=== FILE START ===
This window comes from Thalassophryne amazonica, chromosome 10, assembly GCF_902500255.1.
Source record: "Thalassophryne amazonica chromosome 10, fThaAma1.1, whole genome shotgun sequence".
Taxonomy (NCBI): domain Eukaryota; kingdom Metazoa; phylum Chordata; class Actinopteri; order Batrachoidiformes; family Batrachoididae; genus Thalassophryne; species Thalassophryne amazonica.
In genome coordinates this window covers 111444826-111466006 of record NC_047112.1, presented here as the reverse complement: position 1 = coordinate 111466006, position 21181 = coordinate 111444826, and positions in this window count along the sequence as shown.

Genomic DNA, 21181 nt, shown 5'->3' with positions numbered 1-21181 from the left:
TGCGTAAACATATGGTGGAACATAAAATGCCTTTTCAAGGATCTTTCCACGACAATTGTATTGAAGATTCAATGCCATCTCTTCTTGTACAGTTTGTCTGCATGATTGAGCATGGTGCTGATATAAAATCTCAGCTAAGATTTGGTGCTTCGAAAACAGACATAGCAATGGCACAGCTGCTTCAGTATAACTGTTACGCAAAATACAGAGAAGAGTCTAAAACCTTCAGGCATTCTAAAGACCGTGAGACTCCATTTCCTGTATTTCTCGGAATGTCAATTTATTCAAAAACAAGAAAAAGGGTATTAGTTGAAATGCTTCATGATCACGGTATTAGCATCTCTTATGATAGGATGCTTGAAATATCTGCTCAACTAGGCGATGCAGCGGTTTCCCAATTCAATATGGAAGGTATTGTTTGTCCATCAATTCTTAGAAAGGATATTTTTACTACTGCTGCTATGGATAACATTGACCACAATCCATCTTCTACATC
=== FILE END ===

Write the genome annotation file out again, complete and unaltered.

This window comes from Thalassophryne amazonica, chromosome 10, assembly GCF_902500255.1.
Source record: "Thalassophryne amazonica chromosome 10, fThaAma1.1, whole genome shotgun sequence".
Taxonomy (NCBI): domain Eukaryota; kingdom Metazoa; phylum Chordata; class Actinopteri; order Batrachoidiformes; family Batrachoididae; genus Thalassophryne; species Thalassophryne amazonica.
In genome coordinates this window covers 111444826-111466006 of record NC_047112.1, presented here as the reverse complement: position 1 = coordinate 111466006, position 21181 = coordinate 111444826, and positions in this window count along the sequence as shown.

Genomic DNA, 21181 nt, shown 5'->3' with positions numbered 1-21181 from the left:
TGCGTAAACATATGGTGGAACATAAAATGCCTTTTCAAGGATCTTTCCACGACAATTGTATTGAAGATTCAATGCCATCTCTTCTTGTACAGTTTGTCTGCATGATTGAGCATGGTGCTGATATAAAATCTCAGCTAAGATTTGGTGCTTCGAAAACAGACATAGCAATGGCACAGCTGCTTCAGTATAACTGTTACGCAAAATACAGAGAAGAGTCTAAAACCTTCAGGCATTCTAAAGACCGTGAGACTCCATTTCCTGTATTTCTCGGAATGTCAATTTATTCAAAAACAAGAAAAAGGGTATTAGTTGAAATGCTTCATGATCACGGTATTAGCATCTCTTATGATAGGATGCTTGAAATATCTGCTCAACTAGGCGATGCAGCGGTTTCCCAATTCAATATGGAAGGTATTGTTTGTCCATCAATTCTTAGAAAGGATATTTTTACTACTGCTGCTATGGATAACATTGACCACAATCCATCTTCTACATC